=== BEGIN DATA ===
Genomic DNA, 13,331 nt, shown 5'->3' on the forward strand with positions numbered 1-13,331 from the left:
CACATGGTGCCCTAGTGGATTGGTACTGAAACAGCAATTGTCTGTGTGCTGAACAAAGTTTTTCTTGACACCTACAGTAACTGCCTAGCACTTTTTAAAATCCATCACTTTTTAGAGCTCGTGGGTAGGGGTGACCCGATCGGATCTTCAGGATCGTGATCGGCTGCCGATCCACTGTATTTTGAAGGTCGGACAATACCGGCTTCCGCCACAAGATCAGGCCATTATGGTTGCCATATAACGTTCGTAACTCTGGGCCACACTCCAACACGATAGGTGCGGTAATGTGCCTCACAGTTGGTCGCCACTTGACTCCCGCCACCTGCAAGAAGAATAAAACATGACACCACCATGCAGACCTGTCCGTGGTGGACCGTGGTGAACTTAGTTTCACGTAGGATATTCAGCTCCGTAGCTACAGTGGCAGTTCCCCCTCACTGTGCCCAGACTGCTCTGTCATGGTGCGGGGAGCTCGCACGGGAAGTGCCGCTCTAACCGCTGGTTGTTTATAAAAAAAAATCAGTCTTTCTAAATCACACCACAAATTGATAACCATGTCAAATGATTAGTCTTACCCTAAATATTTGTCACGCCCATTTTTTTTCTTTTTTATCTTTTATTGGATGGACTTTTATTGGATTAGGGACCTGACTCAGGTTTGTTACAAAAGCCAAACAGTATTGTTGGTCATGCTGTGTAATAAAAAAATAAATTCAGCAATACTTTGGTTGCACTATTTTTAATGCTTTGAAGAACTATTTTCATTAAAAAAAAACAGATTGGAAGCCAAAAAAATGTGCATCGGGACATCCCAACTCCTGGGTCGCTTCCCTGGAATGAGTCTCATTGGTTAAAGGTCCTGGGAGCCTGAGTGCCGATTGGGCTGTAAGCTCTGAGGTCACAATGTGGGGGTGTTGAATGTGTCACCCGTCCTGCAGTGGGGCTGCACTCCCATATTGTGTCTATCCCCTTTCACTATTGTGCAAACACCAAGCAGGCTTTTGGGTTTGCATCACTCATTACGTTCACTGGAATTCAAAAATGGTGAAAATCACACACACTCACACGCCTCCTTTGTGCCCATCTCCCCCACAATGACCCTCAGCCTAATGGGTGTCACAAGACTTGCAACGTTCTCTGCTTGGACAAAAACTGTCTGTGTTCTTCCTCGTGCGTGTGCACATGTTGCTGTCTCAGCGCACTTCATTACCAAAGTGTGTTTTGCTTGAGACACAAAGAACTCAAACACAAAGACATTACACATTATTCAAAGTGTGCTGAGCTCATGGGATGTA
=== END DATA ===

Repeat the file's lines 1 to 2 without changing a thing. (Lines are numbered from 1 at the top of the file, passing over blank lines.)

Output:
Genomic DNA, 13,331 nt, shown 5'->3' on the forward strand with positions numbered 1-13,331 from the left:
CACATGGTGCCCTAGTGGATTGGTACTGAAACAGCAATTGTCTGTGTGCTGAACAAAGTTTTTCTTGACACCTACAGTAACTGCCTAGCACTTTTTAAAATCCATCACTTTTTAGAGCTCGTGGGTAGGGGTGACCCGATCGGATCTTCAGGATCGTGATCGGCTGCCGATCCACTGTATTTTGAAGGTCGGACAATACCGGCTTCCGCCACAAGATCAGGCCATTATGGTTGCCATATAACGTTCGTAACTCTGGGCCACACTCCAACACGATAGGTGCGGTAATGTGCCTCACAGTTGGTCGCCACTTGACTCCCGCCACCTGCAAGAAGAATAAAACATGACACCACCATGCAGACCTGTCCGTGGTGGACCGTGGTGAACTTAGTTTCACGTAGGATATTCAGCTCCGTAGCTACAGTGGCAGTTCCCCCTCACTGTGCCCAGACTGCTCTGTCATGGTGCGGGGAGCTCGCACGGGAAGTGCCGCTCTAACCGCTGGTTGTTTATAAAAAAAAATCAGTCTTTCTAAATCACACCACAAATTGATAACCATGTCAAATGATTAGTCTTACCCTAAATATTTGTCACGCCCATTTTTTTTCTTTTTTATCTTTTATTGGATGGACTTTTATTGGATTAGGGACCTGACTCAGGTTTGTTACAAAAGCCAAACAGTATTGTTGGTCATGCTGTGTAATAAAAAAATAAATTCAGCAATACTTTGGTTGCACTATTTTTAATGCTTTGAAGAACTATTTTCATTAAAAAAAAACAGATTGGAAGCCAAAAAAATGTGCATCGGGACATCCCAACTCCTGGGTCGCTTCCCTGGAATGAGTCTCATTGGTTAAAGGTCCTGGGAGCCTGAGTGCCGATTGGGCTGTAAGCTCTGAGGTCACAATGTGGGGGTGTTGAATGTGTCACCCGTCCTGCAGTGGGGCTGCACTCCCATATTGTGTCTATCCCCTTTCACTATTGTGCAAACACCAAGCAGGCTTTTGGGTTTGCATCACTCATTACGTTCACTGGAATTCAAAAATGGTGAAAATCACACACACTCACACGCCTCCTTTGTGCCCATCTCCCCCACAATGACCCTCAGCCTAATGGGTGTCACAAGACTTGCAACGTTCTCTGCTTGGACAAAAACTGTCTGTGTTCTTCCTCGTGCGTGTGCACATGTTGCTGTCTCAGCGCACTTCATTACCAAAGTGTGTTTTGCTTGAGACACAAAGAACTCAAACACAAAGACATTACACATTATTCAAAGTGTGCTGAGCTCATGGGATGTA